New York State Court of Claims

New York State Court of Claims
VAZQUEZ v. STATE OF NEW YORK, # 2018-032-010, Claim No. 120507


Following a trial, the Court finds that claimant proved his bailment claim by a preponderance of the credible evidence and awards claimant $380.00 as fair and reasonable compensation for the value of his lost items.

Case information

UID: 2018-032-010
Claimant(s): JOHN VAZQUEZ (08-A-2196)
Claimant short name: VAZQUEZ
Footnote (claimant name) :
Defendant(s): STATE OF NEW YORK
Footnote (defendant name) : The Court has sua sponte amended the caption to reflect the properly named defendant.
Third-party claimant(s):
Third-party defendant(s):
Claim number(s): 120507
Motion number(s):
Cross-motion number(s):
Claimant's attorney: John Vazquez, pro se
Defendant's attorney: Hon. Eric T. Schneiderman, NYS Attorney General
By: Ray A. Kyles, Assistant Attorney General
Third-party defendant's attorney:
Signature date: March 23, 2018
City: Albany
Official citation:
Appellate results:
See also (multicaptioned case)


Claimant, an inmate previously housed at Five Points Correctional Facility, brings this claim against defendant seeking $455.00 for bailment arising from the alleged loss of property on or about June 7, 2011. A trial in this matter was held on March 21, 2018.

Claimant alleges that, on June 7, 2011, he was taken from his cellblock at Five Points Correctional Facility to the infirmary. Needing further treatment, claimant was then transported to Cayuga Medical Center where he was hospitalized for two weeks. When claimant returned to Five Points Correctional Facility on June 21, 2011, he was taken to the Special Housing Unit (SHU). On June 24, 2011, correction staff brought claimant's personal belongings to him. At that time, claimant realized that some of his personal belongings were missing.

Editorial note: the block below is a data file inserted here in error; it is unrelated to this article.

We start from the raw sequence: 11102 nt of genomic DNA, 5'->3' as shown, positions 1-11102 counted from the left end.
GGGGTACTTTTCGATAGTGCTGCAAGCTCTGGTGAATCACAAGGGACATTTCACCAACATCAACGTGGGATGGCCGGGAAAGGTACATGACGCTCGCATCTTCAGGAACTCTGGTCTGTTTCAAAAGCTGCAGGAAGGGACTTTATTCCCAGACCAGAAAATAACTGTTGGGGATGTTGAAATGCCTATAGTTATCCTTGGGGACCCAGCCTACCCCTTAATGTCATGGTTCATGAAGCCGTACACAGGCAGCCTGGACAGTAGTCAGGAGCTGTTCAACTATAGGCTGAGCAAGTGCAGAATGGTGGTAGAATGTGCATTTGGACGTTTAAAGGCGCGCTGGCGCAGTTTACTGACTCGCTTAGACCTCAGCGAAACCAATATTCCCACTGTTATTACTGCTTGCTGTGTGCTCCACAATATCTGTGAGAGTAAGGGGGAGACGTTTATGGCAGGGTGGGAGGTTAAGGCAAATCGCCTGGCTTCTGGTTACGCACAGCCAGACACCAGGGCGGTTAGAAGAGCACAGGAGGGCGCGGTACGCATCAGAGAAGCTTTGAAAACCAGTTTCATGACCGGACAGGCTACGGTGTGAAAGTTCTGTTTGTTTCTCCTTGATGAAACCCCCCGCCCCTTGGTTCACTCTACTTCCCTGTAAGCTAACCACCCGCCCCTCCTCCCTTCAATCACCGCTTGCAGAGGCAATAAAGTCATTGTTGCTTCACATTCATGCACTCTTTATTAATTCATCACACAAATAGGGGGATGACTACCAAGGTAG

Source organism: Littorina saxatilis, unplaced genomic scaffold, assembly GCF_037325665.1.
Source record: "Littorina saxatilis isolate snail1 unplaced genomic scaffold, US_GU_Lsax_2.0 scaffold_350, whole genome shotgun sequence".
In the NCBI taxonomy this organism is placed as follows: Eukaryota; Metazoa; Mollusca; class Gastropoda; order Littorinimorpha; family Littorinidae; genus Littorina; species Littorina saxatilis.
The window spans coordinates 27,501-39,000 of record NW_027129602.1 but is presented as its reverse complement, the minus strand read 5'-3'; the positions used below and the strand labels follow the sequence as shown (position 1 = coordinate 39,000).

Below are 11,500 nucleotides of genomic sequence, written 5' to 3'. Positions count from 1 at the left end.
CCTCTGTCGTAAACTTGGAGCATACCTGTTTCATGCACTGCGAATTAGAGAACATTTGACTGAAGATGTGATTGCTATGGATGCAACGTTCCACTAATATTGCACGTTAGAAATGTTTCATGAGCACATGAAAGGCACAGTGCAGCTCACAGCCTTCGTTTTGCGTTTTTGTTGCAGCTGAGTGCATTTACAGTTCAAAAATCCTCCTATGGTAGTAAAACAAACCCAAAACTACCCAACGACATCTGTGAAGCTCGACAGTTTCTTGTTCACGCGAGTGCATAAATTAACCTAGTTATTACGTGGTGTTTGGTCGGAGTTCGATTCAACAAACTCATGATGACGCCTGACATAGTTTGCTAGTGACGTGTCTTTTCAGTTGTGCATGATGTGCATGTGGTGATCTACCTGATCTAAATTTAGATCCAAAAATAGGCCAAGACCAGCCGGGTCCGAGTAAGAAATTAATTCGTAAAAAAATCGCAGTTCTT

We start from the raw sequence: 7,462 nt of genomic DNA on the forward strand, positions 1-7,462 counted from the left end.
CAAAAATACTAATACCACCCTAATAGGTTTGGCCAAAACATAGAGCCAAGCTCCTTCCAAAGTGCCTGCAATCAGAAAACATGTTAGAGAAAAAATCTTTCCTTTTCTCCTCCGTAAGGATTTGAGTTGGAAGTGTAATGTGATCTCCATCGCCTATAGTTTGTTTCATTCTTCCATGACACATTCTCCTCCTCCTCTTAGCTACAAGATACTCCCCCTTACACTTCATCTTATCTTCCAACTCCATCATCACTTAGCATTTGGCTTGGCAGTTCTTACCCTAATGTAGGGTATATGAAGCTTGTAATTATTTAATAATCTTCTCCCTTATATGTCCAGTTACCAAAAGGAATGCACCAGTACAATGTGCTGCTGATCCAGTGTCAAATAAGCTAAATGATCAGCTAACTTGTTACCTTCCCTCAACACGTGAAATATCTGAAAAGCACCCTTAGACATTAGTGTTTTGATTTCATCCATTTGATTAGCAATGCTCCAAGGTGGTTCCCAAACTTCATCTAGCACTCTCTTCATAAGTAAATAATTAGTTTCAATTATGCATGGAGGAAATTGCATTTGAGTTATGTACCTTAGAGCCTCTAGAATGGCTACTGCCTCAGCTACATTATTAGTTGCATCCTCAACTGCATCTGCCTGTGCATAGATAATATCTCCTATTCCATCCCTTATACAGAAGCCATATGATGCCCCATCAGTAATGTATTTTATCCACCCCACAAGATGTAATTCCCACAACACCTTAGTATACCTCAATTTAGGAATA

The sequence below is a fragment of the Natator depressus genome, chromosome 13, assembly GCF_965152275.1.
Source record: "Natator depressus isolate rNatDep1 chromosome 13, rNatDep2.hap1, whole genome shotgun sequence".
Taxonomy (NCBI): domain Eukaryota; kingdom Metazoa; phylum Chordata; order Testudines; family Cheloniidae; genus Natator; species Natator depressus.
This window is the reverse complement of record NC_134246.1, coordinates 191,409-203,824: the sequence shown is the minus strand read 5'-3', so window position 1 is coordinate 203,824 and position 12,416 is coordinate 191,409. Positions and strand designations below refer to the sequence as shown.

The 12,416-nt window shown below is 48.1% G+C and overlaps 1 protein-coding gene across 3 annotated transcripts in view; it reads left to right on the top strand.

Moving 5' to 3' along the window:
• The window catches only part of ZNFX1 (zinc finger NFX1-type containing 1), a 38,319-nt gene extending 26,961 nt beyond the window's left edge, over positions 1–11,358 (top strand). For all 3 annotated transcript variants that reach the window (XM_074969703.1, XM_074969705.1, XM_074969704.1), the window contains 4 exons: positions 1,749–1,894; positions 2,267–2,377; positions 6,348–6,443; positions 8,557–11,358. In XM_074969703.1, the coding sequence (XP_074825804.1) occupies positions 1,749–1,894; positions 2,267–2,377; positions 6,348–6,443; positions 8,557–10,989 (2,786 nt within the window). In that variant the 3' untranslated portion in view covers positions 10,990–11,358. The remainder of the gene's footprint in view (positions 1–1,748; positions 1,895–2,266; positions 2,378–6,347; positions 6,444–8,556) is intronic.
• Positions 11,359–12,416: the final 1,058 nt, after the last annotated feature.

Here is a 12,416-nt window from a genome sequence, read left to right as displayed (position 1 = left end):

This claim is one alleging that defendant took possession of claimant's personal

property, creating a bailment, and lost it through its negligent handling. The State has a duty to secure an inmate's property and may be liable in tort for failing to do so (Waul v State of New York, UID No. 2004-009-134 [Ct Cl, Midey, J., Dec. 9, 2004], affd 27 AD3d 1114 [4th Dept. 2006]; Edwards v State of New York, UID No. 2012-039-349 [Ct Cl, Ferreira, J., Dec. 24, 2012]).

A bailment is created once claimant demonstrates that his property has been delivered to defendant, and that defendant has failed to return it to claimant in the same condition (Weinberg v D-M Rest. Corp., 60 AD2d 550 [1st Dept. 1977]; Christian v State of New York, 21 Misc 3d 1128[A], 2008 NY Slip Op 52267[U] [Ct Cl 2008]). If claimant meets this burden, there is a presumption of liability, and the burden then shifts to defendant to come forward with evidence to overcome the presumption by establishing a non-negligent explanation for the loss of claimant's property (Maisel v Gruner & Jahr USA, 89 AD2d 503 [1st Dept. 1982]).

After assessing the weight of the evidence and observing the demeanor of the witness, the Court finds that defendant has proven his claim by a preponderance of the credible evidence and awards claimant $380.00 as fair market value of the lost property (see Phillips v Catania, 155 AD2d 866, 867 [4th Dept. 1989]). This award shall carry appropriate interest from June 7, 2011, to the date of this Decision, and thereafter to the date of entry of judgment pursuant to CPLR 5001 and 5002. Any and all motions on which the Court may have previously reserved, or which were not previously determined, are hereby denied. To the extent that claimant has paid a filing fee, it may be recovered pursuant to Court of Claims Act 11-a (2). Any and all other motions on which the Court may have previously reserved or which were not previously determined, are hereby denied.

Let judgment be entered accordingly.

March 23, 2018

Albany, New York


Judge of the Court of Claims